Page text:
MAS.131 : Computational Camera and Photography  
 
  ABOUT ASSIGNMENT1     ASSIGNMENT2   ASSIGNMENT3 ASSIGNMENT4 FINAL PROJECT      
 
    [final project]
   
 

 

   
DIY LAYERED 3D REFLECTION

For the final project, I present a prototype project, "DIY Layered 3D Reflection", a system for constructing and displaying captured 3D video depths using reflections on layered transparencies.

By demonstrating the usage of the Pepper’s Ghost Technique for fabricating multi-Layer 3D displays, we propose an uncomplicated and relatively low-cost building procedure that can possibly be used for homemade 3D teleconference with illusionary holographic effects. The project concludes with an illustration of the benefits and limitations of the project and suggests a future direction for the project.

KEY WORDS:
DIY, Design, everyday device, video capture, 3D display, construction kits.
Figure33 DIY Layered 3D Reflection: Real-time 3D Capture on Layered Reflective Display. Current prototype hardware design is based on i3DG  
   
  "DIY Layered 3D Reflection" is a system for constructing and displaying captured 3D video depths using reflections on layered transparencies. By demonstrating the usage of the Pepper’s Ghost Technique for fabricating multi-layer 3D displays, we propose an uncomplicated and relatively low-cost building procedure that can possibly be used for homemade 3D teleconference with illusionary holographic effects. This paper focuses on utilizing online open-source materials to enable individuals to produce a DIY version of an existing device to create 3D content, capture real-time 3D depth data, and render the 3D information in half-holographic form.
 
Figure34 Application using MATLAB source code from related work(see Assignment4)    
  RELATED WORK:
Layered 3D by G. Wetzstein et al. [6], introduces glassesfree attenuation-based light field displays using an inexpensive fabrication method: separating multiple printed transparencies with acrylic sheets. Once building toolkits are provided, the display prototype can be easily fabricated using the MATLAB source code, which is available online. After a hands-on fabrication procedure, the builder may utilize the platform to learn how to modify, render, or capture their own light fields and display them. (see Assignment4)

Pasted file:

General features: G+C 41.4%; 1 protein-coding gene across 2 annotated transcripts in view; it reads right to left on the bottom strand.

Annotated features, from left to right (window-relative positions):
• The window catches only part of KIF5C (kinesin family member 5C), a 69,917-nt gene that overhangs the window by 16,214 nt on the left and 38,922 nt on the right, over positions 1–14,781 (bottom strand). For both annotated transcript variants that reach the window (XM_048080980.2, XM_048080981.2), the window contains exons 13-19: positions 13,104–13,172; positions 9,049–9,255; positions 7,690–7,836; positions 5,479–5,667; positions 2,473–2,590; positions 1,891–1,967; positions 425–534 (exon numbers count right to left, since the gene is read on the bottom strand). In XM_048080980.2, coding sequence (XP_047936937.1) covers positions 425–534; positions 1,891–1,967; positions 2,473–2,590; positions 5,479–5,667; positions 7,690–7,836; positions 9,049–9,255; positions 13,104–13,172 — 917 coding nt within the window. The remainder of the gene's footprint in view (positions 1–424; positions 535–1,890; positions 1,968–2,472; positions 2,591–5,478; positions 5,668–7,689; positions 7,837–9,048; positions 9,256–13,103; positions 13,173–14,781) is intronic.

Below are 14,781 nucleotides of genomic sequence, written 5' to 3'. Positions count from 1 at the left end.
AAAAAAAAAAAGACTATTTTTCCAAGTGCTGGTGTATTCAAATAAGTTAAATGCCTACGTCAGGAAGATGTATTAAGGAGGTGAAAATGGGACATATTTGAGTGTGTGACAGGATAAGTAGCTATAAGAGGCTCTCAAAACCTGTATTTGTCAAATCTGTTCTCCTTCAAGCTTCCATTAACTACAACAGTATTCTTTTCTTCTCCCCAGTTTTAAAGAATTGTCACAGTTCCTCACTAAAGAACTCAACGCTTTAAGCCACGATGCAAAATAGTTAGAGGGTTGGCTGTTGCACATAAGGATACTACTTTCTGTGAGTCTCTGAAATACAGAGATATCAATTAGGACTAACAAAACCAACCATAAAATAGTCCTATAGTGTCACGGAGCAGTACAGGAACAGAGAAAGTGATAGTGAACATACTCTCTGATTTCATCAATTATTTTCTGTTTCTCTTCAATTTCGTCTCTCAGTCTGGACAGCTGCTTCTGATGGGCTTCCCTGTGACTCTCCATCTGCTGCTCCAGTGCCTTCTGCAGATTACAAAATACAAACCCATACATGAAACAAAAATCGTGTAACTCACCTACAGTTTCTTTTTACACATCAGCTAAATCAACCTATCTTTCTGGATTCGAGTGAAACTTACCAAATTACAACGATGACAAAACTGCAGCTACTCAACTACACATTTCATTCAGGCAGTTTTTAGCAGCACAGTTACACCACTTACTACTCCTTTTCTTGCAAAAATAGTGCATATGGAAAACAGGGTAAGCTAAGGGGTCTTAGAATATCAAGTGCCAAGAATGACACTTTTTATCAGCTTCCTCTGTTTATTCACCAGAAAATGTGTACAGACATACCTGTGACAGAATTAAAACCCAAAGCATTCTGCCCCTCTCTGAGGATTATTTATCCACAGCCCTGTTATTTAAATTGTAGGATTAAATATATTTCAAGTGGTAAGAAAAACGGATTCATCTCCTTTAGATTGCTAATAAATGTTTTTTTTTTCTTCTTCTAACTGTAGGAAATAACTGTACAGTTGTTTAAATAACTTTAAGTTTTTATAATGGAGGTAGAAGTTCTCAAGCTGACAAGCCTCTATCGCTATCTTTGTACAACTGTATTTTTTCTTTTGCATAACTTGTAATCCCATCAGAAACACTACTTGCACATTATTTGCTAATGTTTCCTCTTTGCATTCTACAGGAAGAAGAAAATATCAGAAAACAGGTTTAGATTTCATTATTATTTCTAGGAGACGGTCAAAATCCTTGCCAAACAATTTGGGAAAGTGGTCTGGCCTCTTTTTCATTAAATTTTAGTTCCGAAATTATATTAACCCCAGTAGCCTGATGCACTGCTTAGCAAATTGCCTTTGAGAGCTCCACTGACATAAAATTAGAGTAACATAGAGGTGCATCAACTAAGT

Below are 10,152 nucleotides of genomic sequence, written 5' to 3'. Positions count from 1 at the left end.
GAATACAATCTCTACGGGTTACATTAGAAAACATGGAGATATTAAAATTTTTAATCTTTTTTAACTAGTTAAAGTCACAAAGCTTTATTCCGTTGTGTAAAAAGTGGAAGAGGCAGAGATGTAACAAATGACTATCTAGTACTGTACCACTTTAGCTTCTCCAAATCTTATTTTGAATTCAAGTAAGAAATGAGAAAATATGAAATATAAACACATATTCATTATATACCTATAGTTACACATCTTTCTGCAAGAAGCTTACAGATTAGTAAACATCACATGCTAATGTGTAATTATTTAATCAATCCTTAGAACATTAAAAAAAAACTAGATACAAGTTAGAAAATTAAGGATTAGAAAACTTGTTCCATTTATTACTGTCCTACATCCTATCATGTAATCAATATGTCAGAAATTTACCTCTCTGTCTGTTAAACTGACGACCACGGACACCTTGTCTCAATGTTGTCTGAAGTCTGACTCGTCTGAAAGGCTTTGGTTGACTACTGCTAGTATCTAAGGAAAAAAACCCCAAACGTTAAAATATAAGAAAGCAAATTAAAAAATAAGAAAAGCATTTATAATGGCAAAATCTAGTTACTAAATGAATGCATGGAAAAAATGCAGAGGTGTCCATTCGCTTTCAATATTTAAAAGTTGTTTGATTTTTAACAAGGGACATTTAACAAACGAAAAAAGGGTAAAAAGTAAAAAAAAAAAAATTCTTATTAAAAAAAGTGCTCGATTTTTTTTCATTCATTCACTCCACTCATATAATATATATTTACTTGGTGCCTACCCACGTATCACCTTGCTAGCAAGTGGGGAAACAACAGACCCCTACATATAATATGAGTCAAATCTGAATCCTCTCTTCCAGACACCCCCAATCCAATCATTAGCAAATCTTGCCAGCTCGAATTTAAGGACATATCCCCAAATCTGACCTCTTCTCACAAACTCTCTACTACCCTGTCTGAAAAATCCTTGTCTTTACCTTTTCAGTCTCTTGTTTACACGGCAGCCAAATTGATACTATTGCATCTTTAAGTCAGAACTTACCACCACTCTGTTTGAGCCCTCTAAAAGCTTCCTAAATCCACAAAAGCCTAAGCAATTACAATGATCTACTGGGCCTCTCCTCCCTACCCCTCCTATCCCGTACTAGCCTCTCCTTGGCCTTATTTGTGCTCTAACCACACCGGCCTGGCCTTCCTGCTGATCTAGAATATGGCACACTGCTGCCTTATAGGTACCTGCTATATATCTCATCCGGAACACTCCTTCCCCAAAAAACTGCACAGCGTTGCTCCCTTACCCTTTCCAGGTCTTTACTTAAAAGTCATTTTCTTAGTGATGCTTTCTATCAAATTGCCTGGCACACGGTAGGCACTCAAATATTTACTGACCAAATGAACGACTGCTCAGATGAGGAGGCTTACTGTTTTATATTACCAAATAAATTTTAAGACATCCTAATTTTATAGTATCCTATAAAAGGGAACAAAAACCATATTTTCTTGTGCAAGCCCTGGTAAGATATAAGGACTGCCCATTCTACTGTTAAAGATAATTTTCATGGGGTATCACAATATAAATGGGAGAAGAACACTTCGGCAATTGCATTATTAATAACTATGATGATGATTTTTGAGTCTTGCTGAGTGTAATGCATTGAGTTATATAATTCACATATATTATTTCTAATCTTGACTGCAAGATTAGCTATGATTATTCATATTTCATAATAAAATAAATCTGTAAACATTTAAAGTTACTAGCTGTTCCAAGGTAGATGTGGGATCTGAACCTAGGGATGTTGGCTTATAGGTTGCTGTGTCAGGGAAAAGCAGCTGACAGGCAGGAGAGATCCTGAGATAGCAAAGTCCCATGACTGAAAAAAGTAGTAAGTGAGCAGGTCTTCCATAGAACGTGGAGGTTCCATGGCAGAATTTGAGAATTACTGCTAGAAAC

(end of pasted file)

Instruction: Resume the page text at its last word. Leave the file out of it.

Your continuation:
I propose to explore the Layered 3D project by using a real-time 3D scanning system and fabricating a display that will work with the Pepper’s Ghost Technique.
Figure35 Related work - 3D Layer project building kit assembled together  

 

 

The goal is to create a platform for real-time 3D scanning and rendering that is available to people with a DIY mindset by applying everyday technology and open source toolkits. For the purpose of quick exploration, our current hardware design builds upon the design of i3DG, developed by media artist Jitsuro Mase. His design borrows the Pepper's Ghost technique to render 3D effects. i3DG is an accessory for smart phones or tablets with large surface displays that brings instant 3D viewing to the device. However, the accessory will not work without a pre-produced visual content that requires the usage of expensive design software. To provide instant generation of the 3D content, I use coding that eliminates manual labor, relying on design software.

Figure36 Real-time source content video generated using C++ coding in openFrameworks platform  

 

     
  CONCLUSION AND FUTURE WORK:
We created three applications: first, we use the original MATLab source code used in the Layered 3D project and apply it to our prototype project. Second, we capture 3D information by using a depth camera and generate multiple layers of content video one in front of the other. Each content video renders a certain threshold of the real space based on the distance. The third application uses a regular webcam, and we gradually increase the blur effect on the source videos with each further layer. The content video layers reflect onto the DIY prototype device, creating an illusionary 3D effect.


Figure37 Application using depth camera and custom coding.    
  Apparently, the result of the second application of the depth camera was most interesting as it creates the effect of a real
time 3D object rendered in a half holographic form to shift from each layers from front to back and vice versa based on the real space location.
In the future, we want to combine all three applications. First, we will capture the surrounding light field and achieve a real-time depth-of-field rendering effect and add spatial depth to the prototype display. Also, we plan to add more layers of reflective surfaces to obtain higher threedimensional resolution and apply the technique on various types of screens using different hardware design.
Figure38 Application using regular webcam and custom codinge    
  ACKNOWLEDGMENTS:
I thank Professor Ramesh Raskar, Douglas Lanman from MIT Media Lab’s Camera Culture group for instructing the Computational Camera and Photography class and providing guidelines for the proposal, Tangible Media Group’s Research Assistances, Jinha Lee, Lining Yao and Daniel Leithinger who supported the prototype project with resources.

Figure39 Working prototype video documentation | YouTube video link    

Source code available upon request >> aslee@media.mit.edu <<

     
sourcecode was developed in openFrameworks platform   PREV TOP
   
   

 

     
 
2011 ©
Instructors: Ramesh Raskar, Douglas Lanman, cameraculture.media.mit.edu
MIT Media Lab Lecture: F1-4 (E14-525), assignments done by Austin S. Lee austinslee.com